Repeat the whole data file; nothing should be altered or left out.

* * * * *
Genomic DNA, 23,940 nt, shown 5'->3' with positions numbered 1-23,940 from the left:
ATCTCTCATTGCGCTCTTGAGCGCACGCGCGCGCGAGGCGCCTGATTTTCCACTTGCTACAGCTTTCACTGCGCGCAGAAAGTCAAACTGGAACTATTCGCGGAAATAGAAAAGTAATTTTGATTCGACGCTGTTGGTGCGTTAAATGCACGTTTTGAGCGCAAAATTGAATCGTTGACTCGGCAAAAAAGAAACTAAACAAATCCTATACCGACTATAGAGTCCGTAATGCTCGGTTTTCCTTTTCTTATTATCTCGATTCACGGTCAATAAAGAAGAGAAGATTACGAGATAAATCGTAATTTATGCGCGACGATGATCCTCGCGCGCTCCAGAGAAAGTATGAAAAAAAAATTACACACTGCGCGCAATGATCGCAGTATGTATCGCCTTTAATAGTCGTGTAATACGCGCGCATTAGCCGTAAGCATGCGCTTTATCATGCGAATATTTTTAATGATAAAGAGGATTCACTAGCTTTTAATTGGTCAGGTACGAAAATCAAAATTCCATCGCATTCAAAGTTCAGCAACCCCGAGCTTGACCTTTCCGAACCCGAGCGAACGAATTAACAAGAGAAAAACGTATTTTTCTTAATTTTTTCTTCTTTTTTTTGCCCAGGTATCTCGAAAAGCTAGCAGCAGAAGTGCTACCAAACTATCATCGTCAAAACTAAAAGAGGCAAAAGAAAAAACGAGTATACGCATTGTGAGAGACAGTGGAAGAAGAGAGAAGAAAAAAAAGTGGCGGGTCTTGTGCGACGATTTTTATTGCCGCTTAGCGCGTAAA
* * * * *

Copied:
Genomic DNA, 23,940 nt, shown 5'->3' with positions numbered 1-23,940 from the left:
ATCTCTCATTGCGCTCTTGAGCGCACGCGCGCGCGAGGCGCCTGATTTTCCACTTGCTACAGCTTTCACTGCGCGCAGAAAGTCAAACTGGAACTATTCGCGGAAATAGAAAAGTAATTTTGATTCGACGCTGTTGGTGCGTTAAATGCACGTTTTGAGCGCAAAATTGAATCGTTGACTCGGCAAAAAAGAAACTAAACAAATCCTATACCGACTATAGAGTCCGTAATGCTCGGTTTTCCTTTTCTTATTATCTCGATTCACGGTCAATAAAGAAGAGAAGATTACGAGATAAATCGTAATTTATGCGCGACGATGATCCTCGCGCGCTCCAGAGAAAGTATGAAAAAAAAATTACACACTGCGCGCAATGATCGCAGTATGTATCGCCTTTAATAGTCGTGTAATACGCGCGCATTAGCCGTAAGCATGCGCTTTATCATGCGAATATTTTTAATGATAAAGAGGATTCACTAGCTTTTAATTGGTCAGGTACGAAAATCAAAATTCCATCGCATTCAAAGTTCAGCAACCCCGAGCTTGACCTTTCCGAACCCGAGCGAACGAATTAACAAGAGAAAAACGTATTTTTCTTAATTTTTTCTTCTTTTTTTTGCCCAGGTATCTCGAAAAGCTAGCAGCAGAAGTGCTACCAAACTATCATCGTCAAAACTAAAAGAGGCAAAAGAAAAAACGAGTATACGCATTGTGAGAGACAGTGGAAGAAGAGAGAAGAAAAAAAAGTGGCGGGTCTTGTGCGACGATTTTTATTGCCGCTTAGCGCGTAAA